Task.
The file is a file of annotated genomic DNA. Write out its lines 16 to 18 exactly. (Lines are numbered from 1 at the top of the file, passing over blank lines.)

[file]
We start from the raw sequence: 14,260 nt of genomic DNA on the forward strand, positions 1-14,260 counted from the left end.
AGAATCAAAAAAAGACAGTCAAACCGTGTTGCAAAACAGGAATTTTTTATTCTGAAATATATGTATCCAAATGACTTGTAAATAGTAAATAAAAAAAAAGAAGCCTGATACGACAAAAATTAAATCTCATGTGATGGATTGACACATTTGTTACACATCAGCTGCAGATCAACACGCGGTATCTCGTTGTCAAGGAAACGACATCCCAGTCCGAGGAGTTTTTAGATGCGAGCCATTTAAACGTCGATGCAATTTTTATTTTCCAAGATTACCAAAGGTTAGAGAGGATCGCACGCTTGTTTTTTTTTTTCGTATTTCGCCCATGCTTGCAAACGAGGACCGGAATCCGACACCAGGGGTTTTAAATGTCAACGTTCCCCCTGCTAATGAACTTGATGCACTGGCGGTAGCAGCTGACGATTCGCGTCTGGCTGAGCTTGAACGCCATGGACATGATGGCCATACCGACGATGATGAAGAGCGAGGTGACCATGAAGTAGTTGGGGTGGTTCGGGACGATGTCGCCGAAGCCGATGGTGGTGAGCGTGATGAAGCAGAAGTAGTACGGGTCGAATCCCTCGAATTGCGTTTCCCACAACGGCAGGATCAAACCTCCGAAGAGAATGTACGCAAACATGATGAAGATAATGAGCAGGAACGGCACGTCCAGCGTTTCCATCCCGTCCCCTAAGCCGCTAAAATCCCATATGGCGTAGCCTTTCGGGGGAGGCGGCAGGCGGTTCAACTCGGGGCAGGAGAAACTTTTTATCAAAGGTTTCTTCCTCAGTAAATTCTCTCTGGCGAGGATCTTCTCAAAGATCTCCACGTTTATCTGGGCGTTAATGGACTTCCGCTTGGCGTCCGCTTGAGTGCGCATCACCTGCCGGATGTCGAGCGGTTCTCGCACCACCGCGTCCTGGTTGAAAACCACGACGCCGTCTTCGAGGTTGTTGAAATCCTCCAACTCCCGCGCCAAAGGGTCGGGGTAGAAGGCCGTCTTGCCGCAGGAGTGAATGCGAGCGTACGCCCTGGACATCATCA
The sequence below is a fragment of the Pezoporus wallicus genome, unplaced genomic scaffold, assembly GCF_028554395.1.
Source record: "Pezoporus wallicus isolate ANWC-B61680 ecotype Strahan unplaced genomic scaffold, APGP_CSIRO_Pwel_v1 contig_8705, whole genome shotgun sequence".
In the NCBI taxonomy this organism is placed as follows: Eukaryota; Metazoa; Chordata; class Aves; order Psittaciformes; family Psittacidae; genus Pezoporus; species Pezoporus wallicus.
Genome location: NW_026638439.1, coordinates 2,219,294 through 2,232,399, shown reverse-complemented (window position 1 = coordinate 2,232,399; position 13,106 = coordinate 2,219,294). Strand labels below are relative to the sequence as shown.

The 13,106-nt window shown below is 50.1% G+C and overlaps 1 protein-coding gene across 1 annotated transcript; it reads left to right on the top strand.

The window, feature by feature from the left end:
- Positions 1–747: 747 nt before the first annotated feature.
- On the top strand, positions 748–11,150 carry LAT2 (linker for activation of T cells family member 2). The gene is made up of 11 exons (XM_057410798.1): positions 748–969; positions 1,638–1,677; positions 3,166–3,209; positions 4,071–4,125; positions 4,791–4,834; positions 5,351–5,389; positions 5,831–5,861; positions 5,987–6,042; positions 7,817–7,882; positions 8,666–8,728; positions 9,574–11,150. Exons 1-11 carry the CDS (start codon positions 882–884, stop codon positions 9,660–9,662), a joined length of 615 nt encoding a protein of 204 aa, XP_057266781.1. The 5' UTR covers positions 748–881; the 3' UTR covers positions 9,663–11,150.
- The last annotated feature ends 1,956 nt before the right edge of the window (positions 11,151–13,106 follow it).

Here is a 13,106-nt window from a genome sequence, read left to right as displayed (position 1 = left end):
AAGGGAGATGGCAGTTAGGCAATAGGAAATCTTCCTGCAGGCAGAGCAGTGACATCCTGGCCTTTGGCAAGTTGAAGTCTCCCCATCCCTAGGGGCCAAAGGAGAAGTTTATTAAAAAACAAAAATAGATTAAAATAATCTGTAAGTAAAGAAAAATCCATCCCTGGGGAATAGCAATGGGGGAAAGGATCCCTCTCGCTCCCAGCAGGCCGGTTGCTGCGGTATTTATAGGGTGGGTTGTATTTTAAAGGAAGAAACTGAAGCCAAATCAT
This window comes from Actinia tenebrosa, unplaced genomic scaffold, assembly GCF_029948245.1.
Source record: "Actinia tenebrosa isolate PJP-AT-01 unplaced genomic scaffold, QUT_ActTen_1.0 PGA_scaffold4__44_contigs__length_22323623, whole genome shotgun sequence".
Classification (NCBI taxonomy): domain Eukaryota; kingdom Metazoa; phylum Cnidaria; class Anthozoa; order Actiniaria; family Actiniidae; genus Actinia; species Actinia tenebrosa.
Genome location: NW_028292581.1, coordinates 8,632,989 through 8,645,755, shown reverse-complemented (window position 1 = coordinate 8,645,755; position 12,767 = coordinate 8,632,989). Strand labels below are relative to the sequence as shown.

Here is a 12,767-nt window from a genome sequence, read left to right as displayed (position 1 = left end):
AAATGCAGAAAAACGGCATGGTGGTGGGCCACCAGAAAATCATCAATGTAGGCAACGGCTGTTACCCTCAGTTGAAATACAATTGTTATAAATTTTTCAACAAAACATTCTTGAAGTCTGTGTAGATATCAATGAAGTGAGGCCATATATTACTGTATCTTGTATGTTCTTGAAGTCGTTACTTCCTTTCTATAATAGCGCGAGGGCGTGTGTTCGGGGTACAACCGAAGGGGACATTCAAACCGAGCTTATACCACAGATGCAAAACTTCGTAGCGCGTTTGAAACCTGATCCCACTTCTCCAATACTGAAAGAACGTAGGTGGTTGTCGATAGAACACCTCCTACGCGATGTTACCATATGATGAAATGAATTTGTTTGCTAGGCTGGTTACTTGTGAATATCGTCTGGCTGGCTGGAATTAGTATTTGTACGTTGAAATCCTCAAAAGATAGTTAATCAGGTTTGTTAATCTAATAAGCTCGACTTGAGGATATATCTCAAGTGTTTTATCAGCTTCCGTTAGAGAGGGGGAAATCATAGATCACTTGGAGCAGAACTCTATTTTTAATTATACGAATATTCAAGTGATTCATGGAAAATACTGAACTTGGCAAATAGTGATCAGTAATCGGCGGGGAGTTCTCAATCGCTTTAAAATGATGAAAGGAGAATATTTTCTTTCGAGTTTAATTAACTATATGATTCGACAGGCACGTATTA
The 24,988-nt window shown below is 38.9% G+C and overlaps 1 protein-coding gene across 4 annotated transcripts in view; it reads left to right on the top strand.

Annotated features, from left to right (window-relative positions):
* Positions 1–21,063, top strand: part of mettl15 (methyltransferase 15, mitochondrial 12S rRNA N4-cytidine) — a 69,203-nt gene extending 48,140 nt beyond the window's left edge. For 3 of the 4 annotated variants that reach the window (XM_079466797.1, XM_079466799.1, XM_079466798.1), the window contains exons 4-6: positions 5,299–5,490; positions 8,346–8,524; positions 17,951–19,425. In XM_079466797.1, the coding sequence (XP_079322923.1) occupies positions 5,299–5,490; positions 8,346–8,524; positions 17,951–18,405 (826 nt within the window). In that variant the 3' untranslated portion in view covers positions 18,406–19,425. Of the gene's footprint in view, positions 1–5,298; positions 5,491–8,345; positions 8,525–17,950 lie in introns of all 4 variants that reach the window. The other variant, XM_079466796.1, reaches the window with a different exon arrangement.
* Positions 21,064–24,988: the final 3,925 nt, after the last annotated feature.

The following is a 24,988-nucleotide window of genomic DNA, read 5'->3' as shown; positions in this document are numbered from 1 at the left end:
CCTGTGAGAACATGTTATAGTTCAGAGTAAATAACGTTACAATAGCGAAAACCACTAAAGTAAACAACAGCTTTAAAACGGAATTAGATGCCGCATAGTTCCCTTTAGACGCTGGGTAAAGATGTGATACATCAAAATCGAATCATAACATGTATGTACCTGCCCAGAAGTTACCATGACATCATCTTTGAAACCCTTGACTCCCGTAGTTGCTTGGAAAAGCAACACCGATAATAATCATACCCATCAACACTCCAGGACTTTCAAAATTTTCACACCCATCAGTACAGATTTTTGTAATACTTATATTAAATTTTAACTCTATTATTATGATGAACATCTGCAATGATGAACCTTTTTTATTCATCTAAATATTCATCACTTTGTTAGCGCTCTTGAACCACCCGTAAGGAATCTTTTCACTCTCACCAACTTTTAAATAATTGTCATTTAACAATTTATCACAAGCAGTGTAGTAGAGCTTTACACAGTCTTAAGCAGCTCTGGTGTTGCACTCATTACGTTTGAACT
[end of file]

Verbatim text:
Classification (NCBI taxonomy): domain Eukaryota; kingdom Metazoa; phylum Cnidaria; class Anthozoa; order Actiniaria; family Actiniidae; genus Actinia; species Actinia tenebrosa.
Genome location: NW_028292581.1, coordinates 8,632,989 through 8,645,755, shown reverse-complemented (window position 1 = coordinate 8,645,755; position 12,767 = coordinate 8,632,989). Strand labels below are relative to the sequence as shown.

Here is a 12,767-nt window from a genome sequence, read left to right as displayed (position 1 = left end):